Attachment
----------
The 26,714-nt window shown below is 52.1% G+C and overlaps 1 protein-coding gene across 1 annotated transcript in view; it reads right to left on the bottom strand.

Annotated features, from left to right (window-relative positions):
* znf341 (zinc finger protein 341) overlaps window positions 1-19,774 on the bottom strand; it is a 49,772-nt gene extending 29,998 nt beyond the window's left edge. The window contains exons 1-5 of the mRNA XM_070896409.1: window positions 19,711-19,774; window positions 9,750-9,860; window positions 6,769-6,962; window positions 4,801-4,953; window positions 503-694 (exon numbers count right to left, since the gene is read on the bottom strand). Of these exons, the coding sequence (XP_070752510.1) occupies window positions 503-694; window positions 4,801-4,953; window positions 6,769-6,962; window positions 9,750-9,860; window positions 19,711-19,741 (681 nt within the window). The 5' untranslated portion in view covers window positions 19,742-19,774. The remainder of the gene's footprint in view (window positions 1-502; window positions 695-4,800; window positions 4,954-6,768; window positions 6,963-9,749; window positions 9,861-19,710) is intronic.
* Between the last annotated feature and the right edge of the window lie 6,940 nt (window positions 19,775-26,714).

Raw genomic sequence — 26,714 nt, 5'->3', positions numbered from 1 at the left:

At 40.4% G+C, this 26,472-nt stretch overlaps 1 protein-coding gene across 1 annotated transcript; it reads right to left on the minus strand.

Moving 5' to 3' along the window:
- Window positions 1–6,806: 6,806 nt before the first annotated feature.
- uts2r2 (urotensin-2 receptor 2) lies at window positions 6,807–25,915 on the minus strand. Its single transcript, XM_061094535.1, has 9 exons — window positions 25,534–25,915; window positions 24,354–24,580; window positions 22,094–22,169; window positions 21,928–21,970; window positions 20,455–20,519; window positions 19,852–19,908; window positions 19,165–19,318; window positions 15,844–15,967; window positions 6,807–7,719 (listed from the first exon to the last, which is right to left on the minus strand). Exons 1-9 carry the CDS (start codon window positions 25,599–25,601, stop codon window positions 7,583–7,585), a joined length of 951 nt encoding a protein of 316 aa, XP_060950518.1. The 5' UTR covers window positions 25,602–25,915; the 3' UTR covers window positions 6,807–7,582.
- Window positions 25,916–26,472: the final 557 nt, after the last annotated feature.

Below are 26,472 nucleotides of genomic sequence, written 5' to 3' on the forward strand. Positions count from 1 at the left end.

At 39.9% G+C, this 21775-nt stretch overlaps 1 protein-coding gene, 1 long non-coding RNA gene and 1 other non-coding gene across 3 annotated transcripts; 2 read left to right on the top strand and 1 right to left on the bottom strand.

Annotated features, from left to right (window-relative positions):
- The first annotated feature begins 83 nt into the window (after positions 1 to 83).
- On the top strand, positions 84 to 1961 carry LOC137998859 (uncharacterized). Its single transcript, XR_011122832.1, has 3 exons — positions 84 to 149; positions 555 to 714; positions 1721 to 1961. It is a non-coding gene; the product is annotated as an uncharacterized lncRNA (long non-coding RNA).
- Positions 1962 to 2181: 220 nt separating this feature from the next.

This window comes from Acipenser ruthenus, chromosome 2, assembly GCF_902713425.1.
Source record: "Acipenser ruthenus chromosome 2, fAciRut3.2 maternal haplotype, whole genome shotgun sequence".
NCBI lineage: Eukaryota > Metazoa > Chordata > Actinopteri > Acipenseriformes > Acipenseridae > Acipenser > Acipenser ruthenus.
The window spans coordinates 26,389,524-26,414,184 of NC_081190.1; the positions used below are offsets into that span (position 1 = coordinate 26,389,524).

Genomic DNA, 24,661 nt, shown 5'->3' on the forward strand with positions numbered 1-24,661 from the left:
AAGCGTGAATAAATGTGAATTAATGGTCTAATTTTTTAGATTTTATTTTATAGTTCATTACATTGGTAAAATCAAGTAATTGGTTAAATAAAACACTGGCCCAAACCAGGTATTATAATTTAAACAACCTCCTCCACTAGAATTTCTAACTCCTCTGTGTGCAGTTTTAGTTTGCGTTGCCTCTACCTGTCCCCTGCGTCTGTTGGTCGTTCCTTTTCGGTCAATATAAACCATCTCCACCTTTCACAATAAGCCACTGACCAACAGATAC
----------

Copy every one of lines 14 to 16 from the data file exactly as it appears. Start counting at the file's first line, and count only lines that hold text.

- The first annotated feature begins 83 nt into the window (after positions 1 to 83).
- On the top strand, positions 84 to 1961 carry LOC137998859 (uncharacterized). Its single transcript, XR_011122832.1, has 3 exons — positions 84 to 149; positions 555 to 714; positions 1721 to 1961. It is a non-coding gene; the product is annotated as an uncharacterized lncRNA (long non-coding RNA).
- Positions 1962 to 2181: 220 nt separating this feature from the next.